The singer-songwriter, Maude Audet, unveiled her fifth album, We must leave now, last Friday.
After a short stint in English with Translations (2021), the Quebecer offers a new project of eleven luminous and poetic titles. As usual, she draws much of her inspiration from the 1960s and 1970s, an era she dearly cherishes. This time, Maude Audet adds her voice to orchestral arrangements that she has jointly concocted with Mathieu Charbonneau (Avec pas d’casque, and Organ Mood).
Mostly created during the pandemic, We must leave now is the result of many questions and the artist’s personal journey. The texts are neat, simple and release both the pain and hope experienced by Maude Audet in recent years. The project ends with “I’m so afraid,” a collaboration with Mara Tremblay. With gentleness and sensitivity, this title addresses the fear of women in the face of feminicides and represents a highlight of the album.
Photo Credit: Fred Gervais
PAN M 360: What is your album about You have to leave now ?
MAUDE AUDET: The themes I address in this project are both personal and universal. It’s a bit my way of composing starting from something of myself. The first few times I started writing about personal matters, I touched people more. At the end of the day, we all experience a bit the same things, even if we are all different. We all have heartaches, bereavements and difficult times. Of course, from one album to another, it’s always a challenge to renew yourself and not repeat the same things. It’s an album that started to be composed during the pandemic. We have all been through things, we have all found ourselves, at times, isolated, more than we would have liked. There are habits that we realized that we didn’t want to keep for the future. I have questioned myself a lot during the pandemic about the person I want to be and my future. These questions are at the heart of this record, that’s for sure.
PAN M 360: How did your creation go during the pandemic?
MAUDE AUDET: Not being able to go to the studio for part of the pandemic kind of allowed me to polish my tracks more, and that’s good. So when I arrived in the studio, I had even bigger ideas than usual. I worked a lot with the orchestration for this album, and it was really nice to finally be in the studio and create with real humans. It went really well.
PAN M 360: Tell me about your musical influences and your attachment to the 1960s & 1970s?
MAUDE AUDET: I love those years. I like the folk side of this era. I also like a panoply of contemporary artists who are also inspired by that era, like Lana Del Rey, Weyes Blood, Father John Misty. I draw a lot of inspiration from that, but I find that my music is still 2023 because I incorporate current elements into it. It is sure that it remains very organic music, I find that it makes my music timeless. I’m also a ’90s teenager, so there’s a rawer side to the way I compose. It probably comes from my grunge influences, even if my music is not in this musical style at all.
PAN M 360: You mentioned artists like Lana Del Rey who are in this musical genre and who have had their share of success. What is the place of this type of music today?
MAUDE AUDET: I’m most likely a bad judge, but I love that kind of music. Take Lana Del Rey for example, she has millions of listeners, she is extremely prolific too, she makes almost an album a year and her fans are always there waiting. She is an artist who really reinvents herself a lot, then who also draws on something very urban, despite the fact that she is inspired by the 1960s & 1970s. In this type of music, there is comfort and I think we will always need it. I’m not saying that other genres don’t bring it, on the contrary, there are rap or hip-hop artists who have extraordinary texts. I find that there are really good things happening in all genres at the moment, you just have to choose your niche and choose what you like.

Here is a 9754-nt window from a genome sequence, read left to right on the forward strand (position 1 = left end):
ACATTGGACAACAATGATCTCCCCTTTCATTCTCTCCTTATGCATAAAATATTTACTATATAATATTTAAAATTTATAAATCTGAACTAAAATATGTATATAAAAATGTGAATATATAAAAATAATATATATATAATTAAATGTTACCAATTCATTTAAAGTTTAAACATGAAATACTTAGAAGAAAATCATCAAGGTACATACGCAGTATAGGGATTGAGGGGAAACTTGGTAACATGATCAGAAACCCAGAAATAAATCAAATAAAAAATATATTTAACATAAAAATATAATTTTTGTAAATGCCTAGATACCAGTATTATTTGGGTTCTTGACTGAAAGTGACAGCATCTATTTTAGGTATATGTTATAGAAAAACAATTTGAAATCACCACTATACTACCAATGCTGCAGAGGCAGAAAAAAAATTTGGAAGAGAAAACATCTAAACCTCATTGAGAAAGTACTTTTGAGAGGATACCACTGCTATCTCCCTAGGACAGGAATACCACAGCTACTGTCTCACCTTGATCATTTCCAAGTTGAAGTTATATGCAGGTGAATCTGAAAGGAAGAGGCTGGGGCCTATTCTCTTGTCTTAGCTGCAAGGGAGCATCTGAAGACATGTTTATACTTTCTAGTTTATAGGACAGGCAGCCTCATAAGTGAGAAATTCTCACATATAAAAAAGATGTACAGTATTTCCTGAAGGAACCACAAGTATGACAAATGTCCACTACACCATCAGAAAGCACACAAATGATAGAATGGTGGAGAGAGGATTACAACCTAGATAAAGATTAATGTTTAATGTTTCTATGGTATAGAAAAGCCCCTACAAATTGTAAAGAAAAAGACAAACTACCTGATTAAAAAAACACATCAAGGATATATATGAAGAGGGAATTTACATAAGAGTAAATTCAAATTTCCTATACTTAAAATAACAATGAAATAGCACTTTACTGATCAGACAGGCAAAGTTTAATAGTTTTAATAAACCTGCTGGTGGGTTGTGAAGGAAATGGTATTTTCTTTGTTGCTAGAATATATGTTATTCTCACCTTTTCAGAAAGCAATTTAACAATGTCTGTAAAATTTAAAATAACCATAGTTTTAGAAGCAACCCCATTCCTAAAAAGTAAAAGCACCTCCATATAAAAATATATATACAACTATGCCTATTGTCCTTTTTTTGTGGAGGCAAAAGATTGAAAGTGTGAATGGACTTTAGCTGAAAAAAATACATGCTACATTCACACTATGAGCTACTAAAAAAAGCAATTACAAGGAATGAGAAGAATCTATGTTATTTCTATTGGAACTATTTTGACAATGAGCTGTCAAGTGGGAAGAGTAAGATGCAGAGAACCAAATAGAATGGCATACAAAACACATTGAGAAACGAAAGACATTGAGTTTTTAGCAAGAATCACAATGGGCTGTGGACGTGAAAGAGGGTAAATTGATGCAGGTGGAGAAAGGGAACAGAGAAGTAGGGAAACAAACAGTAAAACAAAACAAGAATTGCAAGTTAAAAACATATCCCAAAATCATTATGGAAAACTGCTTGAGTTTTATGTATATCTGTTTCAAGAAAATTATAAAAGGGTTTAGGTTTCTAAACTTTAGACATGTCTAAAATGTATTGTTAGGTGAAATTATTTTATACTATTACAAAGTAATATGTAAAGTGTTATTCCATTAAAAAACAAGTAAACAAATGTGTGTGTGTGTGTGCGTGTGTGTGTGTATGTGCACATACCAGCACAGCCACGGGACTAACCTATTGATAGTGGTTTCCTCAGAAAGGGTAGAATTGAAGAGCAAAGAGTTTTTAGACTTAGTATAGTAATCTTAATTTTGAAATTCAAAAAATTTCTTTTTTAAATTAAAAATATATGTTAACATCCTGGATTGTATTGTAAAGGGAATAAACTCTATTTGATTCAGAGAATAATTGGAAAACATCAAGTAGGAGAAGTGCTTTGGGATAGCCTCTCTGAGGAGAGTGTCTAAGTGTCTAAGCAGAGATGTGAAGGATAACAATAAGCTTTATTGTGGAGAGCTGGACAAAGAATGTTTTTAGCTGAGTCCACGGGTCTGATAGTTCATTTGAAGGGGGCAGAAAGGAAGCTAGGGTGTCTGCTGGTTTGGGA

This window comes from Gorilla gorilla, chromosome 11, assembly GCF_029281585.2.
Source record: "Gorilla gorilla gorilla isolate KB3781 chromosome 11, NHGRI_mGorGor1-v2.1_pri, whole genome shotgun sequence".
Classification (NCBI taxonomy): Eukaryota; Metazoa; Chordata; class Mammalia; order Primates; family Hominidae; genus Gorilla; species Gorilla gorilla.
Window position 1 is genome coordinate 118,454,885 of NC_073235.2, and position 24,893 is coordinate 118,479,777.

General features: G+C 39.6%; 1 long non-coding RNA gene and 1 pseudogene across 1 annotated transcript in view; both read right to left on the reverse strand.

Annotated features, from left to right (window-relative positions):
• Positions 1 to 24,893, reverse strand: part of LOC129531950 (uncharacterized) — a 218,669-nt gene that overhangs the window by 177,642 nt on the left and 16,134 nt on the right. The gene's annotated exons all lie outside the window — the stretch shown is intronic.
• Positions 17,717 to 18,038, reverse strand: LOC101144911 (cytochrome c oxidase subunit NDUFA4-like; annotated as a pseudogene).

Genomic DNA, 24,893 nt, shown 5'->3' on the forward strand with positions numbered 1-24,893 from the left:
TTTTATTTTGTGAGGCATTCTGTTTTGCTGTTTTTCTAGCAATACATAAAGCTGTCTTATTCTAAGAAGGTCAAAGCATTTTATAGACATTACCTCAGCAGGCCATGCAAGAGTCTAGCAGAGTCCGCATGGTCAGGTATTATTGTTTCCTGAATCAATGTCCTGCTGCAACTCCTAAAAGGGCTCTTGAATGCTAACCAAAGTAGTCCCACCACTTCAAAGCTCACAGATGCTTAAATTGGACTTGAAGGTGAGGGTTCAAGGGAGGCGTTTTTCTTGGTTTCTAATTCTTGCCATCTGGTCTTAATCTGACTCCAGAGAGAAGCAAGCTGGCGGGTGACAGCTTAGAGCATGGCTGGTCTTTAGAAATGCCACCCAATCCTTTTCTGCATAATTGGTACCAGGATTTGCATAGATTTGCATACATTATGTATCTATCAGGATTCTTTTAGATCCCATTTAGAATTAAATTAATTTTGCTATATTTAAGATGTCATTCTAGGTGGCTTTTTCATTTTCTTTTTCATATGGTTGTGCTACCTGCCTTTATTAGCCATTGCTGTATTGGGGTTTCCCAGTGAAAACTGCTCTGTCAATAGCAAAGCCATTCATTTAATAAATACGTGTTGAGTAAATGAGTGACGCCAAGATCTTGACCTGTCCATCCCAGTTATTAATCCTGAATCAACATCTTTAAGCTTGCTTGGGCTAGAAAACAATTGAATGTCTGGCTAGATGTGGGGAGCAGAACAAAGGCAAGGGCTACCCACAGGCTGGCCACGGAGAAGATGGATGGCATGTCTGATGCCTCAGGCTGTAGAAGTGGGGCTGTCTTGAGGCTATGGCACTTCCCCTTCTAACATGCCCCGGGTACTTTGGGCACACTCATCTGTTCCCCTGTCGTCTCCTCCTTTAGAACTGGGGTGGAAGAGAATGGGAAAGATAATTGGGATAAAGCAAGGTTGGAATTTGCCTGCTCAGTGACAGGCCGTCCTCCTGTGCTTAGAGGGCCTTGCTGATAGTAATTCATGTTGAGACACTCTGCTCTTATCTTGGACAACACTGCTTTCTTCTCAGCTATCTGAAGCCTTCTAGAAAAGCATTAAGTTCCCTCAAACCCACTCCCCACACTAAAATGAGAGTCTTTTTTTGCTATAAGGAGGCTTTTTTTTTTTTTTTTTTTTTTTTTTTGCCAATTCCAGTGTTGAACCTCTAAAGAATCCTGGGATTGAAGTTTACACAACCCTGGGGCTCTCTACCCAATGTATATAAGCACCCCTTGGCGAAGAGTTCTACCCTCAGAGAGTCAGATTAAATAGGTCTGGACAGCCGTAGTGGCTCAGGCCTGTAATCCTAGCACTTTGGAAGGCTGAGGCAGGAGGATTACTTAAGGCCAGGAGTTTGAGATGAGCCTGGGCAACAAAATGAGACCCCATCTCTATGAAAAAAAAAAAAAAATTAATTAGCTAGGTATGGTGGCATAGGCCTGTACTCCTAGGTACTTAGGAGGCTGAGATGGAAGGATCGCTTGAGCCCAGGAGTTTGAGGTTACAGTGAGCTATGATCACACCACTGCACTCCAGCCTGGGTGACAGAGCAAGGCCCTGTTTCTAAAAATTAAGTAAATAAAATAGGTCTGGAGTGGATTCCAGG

PAN M 360: Your new title “On ne se dire plus que je t’aime” particularly appealed to me on your new album. How was this song born?
MAUDE AUDET: When I composed it, I had mourning in mind, but in the end, it’s more about the memory of someone with whom we shared things in the past and their absence. There are several ways to interpret this title, it could speak of a heartbreak or of someone who is no longer present in our life, but whom we loved very much. Also, it talks a lot about the forest, about nature. The older I get, the more I am soothed by the grandeur of nature and it has become a bit of a refuge for me in difficult times. That’s why I tackle this theme in “On ne se sera plus que je t’aime.”
PAN M 360: For the first time, you ensure the co-production of one of your projects. What does your creative process look like?
MAUDE AUDET: I’ve always been very involved in the production, and I was even more so for this album. Often my compositions start with the guitar. Then I add backing vocals and other instruments. I develop my own models and my colleague Mathieu Charbonneau helps me bring my ideas to life. I am surrounded by several excellent musicians.
PAN M 360: We must leave now ends with “I’m so afraid,” a collaboration with Mara Tremblay. What is the story behind this title?
MAUDE AUDET: “I’m so scared,” it’s a song about feminicides. At one point during the pandemic, it felt like there were two a week. Every time I saw such an event on the news, I said to myself that it didn’t make sense that there were women who still suffered from this violence. This is what inspired me for the creation of this title. Initially, this song was not supposed to be a duet. One day I had the idea that this song could become a mini-choir of women supporting each other. I thought of Mara because she is one of my favorite artists in Quebec. Also, the themes of my song resemble certain ideas that Mara Tremblay has approached in the past. She agreed to join me and I was really happy. I had already met her in the past, and I took a chance by asking her.